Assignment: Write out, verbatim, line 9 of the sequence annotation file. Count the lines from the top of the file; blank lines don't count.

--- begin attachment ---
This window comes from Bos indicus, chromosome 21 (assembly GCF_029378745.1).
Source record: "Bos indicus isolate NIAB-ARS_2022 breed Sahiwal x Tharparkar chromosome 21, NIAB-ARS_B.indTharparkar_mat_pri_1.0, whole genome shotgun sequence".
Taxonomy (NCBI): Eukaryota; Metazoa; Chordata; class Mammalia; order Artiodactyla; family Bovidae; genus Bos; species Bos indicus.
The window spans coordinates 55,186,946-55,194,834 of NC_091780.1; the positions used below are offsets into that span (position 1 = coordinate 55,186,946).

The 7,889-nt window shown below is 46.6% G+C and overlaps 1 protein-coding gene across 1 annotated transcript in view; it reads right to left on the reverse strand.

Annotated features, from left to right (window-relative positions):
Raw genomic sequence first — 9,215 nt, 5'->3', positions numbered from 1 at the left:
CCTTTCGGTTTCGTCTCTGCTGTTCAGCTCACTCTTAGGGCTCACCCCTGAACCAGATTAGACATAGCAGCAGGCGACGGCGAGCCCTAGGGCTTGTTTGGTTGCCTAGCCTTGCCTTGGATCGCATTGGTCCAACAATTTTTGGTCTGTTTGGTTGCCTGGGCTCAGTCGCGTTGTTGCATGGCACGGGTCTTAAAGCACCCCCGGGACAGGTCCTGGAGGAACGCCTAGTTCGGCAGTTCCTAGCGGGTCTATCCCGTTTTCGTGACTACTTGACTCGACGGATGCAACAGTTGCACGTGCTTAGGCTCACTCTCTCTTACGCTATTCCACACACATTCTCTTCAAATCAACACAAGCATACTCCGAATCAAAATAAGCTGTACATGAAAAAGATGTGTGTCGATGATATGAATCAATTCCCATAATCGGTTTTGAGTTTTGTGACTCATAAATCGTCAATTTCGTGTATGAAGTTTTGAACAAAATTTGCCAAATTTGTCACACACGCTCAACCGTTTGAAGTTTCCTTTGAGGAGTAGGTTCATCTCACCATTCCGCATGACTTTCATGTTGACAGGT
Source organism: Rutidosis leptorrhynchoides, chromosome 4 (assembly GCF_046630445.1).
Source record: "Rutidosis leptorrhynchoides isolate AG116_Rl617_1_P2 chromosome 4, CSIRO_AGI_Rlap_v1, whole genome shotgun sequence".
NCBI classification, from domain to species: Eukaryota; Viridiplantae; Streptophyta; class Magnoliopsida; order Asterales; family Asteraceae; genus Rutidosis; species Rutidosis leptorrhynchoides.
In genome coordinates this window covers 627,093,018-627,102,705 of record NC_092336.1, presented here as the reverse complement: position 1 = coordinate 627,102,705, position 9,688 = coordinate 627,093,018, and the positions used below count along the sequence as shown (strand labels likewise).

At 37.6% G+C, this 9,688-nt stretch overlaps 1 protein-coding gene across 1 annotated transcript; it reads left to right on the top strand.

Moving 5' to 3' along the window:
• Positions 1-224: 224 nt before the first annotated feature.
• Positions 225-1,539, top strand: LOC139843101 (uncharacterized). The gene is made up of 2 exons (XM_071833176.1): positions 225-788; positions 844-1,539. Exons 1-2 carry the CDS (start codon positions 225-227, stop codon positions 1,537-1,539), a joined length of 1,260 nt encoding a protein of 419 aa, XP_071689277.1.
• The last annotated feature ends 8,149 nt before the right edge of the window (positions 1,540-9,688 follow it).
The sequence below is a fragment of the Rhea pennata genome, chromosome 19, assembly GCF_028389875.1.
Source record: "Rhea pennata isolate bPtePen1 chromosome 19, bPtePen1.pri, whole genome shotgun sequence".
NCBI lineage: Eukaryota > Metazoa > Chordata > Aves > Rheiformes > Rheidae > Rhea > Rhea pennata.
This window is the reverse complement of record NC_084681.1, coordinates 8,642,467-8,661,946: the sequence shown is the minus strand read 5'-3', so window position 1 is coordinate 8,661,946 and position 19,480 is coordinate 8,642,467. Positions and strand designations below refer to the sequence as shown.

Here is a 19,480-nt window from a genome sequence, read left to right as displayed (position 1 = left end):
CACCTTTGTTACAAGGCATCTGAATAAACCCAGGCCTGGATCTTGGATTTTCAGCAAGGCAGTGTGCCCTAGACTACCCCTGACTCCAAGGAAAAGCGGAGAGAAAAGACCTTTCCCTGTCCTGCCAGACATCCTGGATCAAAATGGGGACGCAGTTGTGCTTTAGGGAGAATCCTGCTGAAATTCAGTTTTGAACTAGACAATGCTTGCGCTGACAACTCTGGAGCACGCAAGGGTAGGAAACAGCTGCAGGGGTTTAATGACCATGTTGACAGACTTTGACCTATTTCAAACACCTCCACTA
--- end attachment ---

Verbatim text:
Source organism: Rutidosis leptorrhynchoides, chromosome 4 (assembly GCF_046630445.1).